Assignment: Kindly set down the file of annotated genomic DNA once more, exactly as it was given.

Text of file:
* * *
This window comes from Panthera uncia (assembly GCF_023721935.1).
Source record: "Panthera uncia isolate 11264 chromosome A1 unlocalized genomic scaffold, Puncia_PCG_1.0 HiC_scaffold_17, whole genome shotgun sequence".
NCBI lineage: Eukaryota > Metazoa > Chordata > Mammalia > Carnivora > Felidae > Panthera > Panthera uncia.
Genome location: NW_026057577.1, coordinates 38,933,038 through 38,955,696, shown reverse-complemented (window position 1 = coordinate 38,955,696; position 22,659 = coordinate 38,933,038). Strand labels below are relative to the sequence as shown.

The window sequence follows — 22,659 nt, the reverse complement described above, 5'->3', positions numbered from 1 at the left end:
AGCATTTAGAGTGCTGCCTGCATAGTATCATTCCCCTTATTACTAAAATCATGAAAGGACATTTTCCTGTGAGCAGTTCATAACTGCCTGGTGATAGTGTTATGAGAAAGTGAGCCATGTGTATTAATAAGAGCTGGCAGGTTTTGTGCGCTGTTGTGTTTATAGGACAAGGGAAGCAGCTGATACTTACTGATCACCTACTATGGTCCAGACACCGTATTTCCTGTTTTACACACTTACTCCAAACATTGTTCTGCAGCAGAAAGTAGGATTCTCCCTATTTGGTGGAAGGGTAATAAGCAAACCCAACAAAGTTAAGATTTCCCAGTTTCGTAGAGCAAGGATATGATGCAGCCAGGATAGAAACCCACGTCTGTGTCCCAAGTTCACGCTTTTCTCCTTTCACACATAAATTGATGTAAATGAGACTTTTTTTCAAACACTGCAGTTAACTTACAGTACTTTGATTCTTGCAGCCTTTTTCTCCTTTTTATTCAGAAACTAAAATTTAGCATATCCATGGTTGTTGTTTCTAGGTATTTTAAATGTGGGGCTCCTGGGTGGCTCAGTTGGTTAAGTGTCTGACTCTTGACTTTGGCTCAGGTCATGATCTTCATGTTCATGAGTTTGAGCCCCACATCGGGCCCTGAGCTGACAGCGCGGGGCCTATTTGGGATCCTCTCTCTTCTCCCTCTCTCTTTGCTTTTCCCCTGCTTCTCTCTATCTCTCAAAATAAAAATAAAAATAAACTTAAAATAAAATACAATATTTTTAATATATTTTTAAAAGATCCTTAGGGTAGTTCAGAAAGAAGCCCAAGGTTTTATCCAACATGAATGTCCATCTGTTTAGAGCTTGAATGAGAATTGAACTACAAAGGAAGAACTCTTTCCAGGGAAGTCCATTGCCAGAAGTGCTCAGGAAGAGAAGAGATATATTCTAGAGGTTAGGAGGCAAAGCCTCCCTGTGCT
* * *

This window comes from Panthera uncia (assembly GCF_023721935.1).
Source record: "Panthera uncia isolate 11264 chromosome A1 unlocalized genomic scaffold, Puncia_PCG_1.0 HiC_scaffold_17, whole genome shotgun sequence".
NCBI lineage: Eukaryota > Metazoa > Chordata > Mammalia > Carnivora > Felidae > Panthera > Panthera uncia.
Genome location: NW_026057577.1, coordinates 38,933,038 through 38,955,696, shown reverse-complemented (window position 1 = coordinate 38,955,696; position 22,659 = coordinate 38,933,038). Strand labels below are relative to the sequence as shown.

The window sequence follows — 22,659 nt, the reverse complement described above, 5'->3', positions numbered from 1 at the left end:
AGCATTTAGAGTGCTGCCTGCATAGTATCATTCCCCTTATTACTAAAATCATGAAAGGACATTTTCCTGTGAGCAGTTCATAACTGCCTGGTGATAGTGTTATGAGAAAGTGAGCCATGTGTATTAATAAGAGCTGGCAGGTTTTGTGCGCTGTTGTGTTTATAGGACAAGGGAAGCAGCTGATACTTACTGATCACCTACTATGGTCCAGACACCGTATTTCCTGTTTTACACACTTACTCCAAACATTGTTCTGCAGCAGAAAGTAGGATTCTCCCTATTTGGTGGAAGGGTAATAAGCAAACCCAACAAAGTTAAGATTTCCCAGTTTCGTAGAGCAAGGATATGATGCAGCCAGGATAGAAACCCACGTCTGTGTCCCAAGTTCACGCTTTTCTCCTTTCACACATAAATTGATGTAAATGAGACTTTTTTTCAAACACTGCAGTTAACTTACAGTACTTTGATTCTTGCAGCCTTTTTCTCCTTTTTATTCAGAAACTAAAATTTAGCATATCCATGGTTGTTGTTTCTAGGTATTTTAAATGTGGGGCTCCTGGGTGGCTCAGTTGGTTAAGTGTCTGACTCTTGACTTTGGCTCAGGTCATGATCTTCATGTTCATGAGTTTGAGCCCCACATCGGGCCCTGAGCTGACAGCGCGGGGCCTATTTGGGATCCTCTCTCTTCTCCCTCTCTCTTTGCTTTTCCCCTGCTTCTCTCTATCTCTCAAAATAAAAATAAAAATAAACTTAAAATAAAATACAATATTTTTAATATATTTTTAAAAGATCCTTAGGGTAGTTCAGAAAGAAGCCCAAGGTTTTATCCAACATGAATGTCCATCTGTTTAGAGCTTGAATGAGAATTGAACTACAAAGGAAGAACTCTTTCCAGGGAAGTCCATTGCCAGAAGTGCTCAGGAAGAGAAGAGATATATTCTAGAGGTTAGGAGGCAAAGCCTCCCTGTGCT